Elderhostel White River Float Trip - Page 3
June 2005

Across the river at Jack's
View across the White River from Jack's Boat Dock

Getting Organized
Marion introduced the staff and those who were helping with the rafts and gave everyone instructions about boarding the rafts.
We ate breakfast early (7:30) and I uploaded another page and had a cup of coffee. At 8:30 we boarded the bus. Since there are two too many for the bus, Ann and I rode with Marion and Grady Spann, the general manager of the park. We enjoyed the visit with them as we drove out into the hills to Jack’s Boat Dock on the White River. We had a break there and I took a picture of the bluffs above the road and the view across the river. Those are the two photos at the top of the page. When the river floods it reaches the house over on the other side. The bluffs and the dock roof will be visible again from the river at the end of our trip.

Some others joined our convoy and Ann and I rode in a van towing some of the rafts. We visited with a young woman from Louisiana, who was in Arkansas to visit her brother and do some of the tourist things with her family. We left the main road at Boswell and eventually go to a gravel road down to the river at Boswell Shoals. We loaded four to the raft. Ann and I rode with Ray and Martha. Our guide was Danny Thomas a retired math teacher, principal, and school superintendent. He makes dulcimers and other wooden musical instruments and has a shop at the Center. He is in his shop on Fridays and Saturdays. He also plays the part of a country musician from the 1820s.

We enjoyed telling stories and discussing the education system. We tracked our progress with the GPS and Danny was interested in getting one of those. We stopped for a break at the half way point and then went on. Soon a motor boat came from Jack’s to get us on back to the dock in time for lunch. We really weren’t that far away, but probably saved a half hour to an hour with the tow. These are the figures from the GPS: Total distance - 8.25 miles; Moving time - 2:25; Stopped time - 28 minutes; Moving average - 3.4 mph; Top speed - 7.6 mph. The top speed before the motorboat began the tow was about 4.5 mph.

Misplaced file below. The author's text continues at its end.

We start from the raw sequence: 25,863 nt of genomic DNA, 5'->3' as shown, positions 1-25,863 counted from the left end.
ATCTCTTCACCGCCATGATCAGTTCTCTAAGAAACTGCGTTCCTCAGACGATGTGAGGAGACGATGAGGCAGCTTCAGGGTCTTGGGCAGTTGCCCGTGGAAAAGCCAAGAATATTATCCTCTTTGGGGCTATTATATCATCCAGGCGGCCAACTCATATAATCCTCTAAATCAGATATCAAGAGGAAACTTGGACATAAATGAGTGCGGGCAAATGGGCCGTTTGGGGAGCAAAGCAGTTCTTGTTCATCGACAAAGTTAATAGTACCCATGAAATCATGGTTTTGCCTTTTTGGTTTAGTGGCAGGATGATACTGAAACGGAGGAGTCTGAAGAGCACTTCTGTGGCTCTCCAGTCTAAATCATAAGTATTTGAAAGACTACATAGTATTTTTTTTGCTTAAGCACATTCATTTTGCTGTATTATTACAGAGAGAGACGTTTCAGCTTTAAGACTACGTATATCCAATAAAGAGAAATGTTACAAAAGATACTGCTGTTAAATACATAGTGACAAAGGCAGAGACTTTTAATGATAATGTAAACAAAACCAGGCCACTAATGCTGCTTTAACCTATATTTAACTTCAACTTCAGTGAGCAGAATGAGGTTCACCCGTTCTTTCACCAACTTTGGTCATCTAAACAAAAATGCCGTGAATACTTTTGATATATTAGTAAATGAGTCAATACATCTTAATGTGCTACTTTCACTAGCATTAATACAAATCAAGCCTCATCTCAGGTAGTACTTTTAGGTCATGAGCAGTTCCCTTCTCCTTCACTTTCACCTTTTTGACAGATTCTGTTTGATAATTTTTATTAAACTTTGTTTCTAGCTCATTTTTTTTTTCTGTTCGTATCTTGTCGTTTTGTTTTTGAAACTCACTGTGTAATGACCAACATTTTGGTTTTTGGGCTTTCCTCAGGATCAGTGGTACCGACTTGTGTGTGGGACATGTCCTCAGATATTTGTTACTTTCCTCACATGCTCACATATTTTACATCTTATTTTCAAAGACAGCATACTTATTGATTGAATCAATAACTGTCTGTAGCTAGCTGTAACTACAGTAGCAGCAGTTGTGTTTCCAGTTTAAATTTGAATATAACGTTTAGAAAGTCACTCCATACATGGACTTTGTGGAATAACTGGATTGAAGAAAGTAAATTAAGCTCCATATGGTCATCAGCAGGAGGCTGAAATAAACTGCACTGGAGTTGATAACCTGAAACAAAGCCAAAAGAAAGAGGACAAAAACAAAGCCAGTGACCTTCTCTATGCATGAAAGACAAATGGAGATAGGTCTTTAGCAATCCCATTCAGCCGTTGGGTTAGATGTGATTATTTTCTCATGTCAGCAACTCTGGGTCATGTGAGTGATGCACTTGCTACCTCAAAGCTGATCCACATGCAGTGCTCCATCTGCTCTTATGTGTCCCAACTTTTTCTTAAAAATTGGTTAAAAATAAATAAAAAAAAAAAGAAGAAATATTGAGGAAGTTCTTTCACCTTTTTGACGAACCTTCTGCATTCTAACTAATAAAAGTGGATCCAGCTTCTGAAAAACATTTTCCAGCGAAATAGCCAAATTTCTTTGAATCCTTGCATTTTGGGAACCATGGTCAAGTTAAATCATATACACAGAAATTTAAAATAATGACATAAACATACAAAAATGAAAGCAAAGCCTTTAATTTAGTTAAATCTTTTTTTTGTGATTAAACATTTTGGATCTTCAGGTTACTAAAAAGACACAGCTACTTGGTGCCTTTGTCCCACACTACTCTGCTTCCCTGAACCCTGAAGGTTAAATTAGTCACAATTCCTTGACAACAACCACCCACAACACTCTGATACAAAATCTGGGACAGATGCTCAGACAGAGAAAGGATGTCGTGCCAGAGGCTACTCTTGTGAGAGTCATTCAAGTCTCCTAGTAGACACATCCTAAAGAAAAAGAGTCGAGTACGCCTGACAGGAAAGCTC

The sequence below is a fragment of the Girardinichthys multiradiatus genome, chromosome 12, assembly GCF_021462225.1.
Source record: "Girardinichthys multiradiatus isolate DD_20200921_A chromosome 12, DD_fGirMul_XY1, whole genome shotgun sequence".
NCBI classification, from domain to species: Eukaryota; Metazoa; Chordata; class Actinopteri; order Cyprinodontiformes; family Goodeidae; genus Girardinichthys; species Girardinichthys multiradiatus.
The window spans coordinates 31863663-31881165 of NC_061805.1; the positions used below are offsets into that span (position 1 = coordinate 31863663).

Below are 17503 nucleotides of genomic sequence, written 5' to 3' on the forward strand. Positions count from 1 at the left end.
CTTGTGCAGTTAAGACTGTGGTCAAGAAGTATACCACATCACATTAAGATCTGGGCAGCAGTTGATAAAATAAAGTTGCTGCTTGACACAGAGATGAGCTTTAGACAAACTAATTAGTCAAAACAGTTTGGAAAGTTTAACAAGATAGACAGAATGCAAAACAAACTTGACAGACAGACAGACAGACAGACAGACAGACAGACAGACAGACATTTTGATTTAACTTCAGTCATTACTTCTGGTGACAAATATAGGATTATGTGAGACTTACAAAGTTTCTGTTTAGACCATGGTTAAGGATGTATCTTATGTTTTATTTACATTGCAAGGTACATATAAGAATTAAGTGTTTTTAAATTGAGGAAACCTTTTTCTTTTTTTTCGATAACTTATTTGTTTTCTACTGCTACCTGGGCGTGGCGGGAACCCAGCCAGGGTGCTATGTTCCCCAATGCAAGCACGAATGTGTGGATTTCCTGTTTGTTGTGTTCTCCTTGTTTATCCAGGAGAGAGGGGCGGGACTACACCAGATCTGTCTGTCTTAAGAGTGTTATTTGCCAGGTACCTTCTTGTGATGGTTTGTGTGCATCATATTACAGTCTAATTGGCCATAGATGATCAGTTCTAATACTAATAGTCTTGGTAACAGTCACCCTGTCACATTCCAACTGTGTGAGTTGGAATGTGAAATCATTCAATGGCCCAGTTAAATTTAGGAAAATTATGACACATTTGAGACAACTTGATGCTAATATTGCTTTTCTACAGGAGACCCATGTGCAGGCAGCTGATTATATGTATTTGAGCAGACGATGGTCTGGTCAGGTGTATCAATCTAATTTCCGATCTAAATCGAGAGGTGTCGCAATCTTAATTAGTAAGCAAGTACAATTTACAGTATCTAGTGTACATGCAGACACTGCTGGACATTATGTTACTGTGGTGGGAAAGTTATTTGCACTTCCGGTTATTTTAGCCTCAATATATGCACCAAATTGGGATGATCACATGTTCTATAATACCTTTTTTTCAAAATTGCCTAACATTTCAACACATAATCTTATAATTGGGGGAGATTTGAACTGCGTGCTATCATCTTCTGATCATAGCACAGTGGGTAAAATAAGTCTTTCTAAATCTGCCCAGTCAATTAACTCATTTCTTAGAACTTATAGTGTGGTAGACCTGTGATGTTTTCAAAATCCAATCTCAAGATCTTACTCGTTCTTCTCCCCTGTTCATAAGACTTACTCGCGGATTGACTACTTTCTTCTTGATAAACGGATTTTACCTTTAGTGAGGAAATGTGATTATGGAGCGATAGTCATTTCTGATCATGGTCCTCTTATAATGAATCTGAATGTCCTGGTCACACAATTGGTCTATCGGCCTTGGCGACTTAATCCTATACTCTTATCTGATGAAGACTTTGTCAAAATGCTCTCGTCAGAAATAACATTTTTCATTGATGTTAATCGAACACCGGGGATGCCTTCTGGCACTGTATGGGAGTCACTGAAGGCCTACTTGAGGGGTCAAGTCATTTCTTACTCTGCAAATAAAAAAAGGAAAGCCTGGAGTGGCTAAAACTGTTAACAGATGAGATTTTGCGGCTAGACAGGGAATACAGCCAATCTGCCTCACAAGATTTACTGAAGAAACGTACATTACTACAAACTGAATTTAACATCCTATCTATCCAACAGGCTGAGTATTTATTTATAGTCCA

We made sandwiches from supplies they brought from the Center and had lemonade and chips. There were no activities for the afternoon so we were able to nap or do sightseeing.

Carl King and Ray
Carl King discusses a question from Ray.
Danny Thomas
Our Boat Guide
This evening, Carl King, of Creek (Muscogee) descent, presented a “living history” lecture about the native Americans from pre-historic times until the coming of the Europeans to Arkansas. He talked about hunting techniques and the move to farming. It is interesting to consider the list of all the vegetables that were being grown by the native Americans and then adopted by the Europeans. Potatoes, of course, are one of the major boons to the economies of some European nations.

Mr. King was born on an Indian reservation in Oklahoma but was brought to Arkansas by his father to be educated in the public schools. However, he was always interested in learning more of his ancestors’ ways and presenting that to the rest of the country. He now is a leader and involved with native activities all around the country and has opportunities to present this information to many groups.

As he became involved with his people, he received his Indian name, oh-nee-ka’-wah (He Keeps His Horse), from a medicine man who based it on a vision.

Waiting to board

Casting Off

Our Companions

Ray and Martha

Improved Area
People are beginning to build nice vacation cabins and home along the banks of the river.

Bluff on west bank.

Rafts Upriver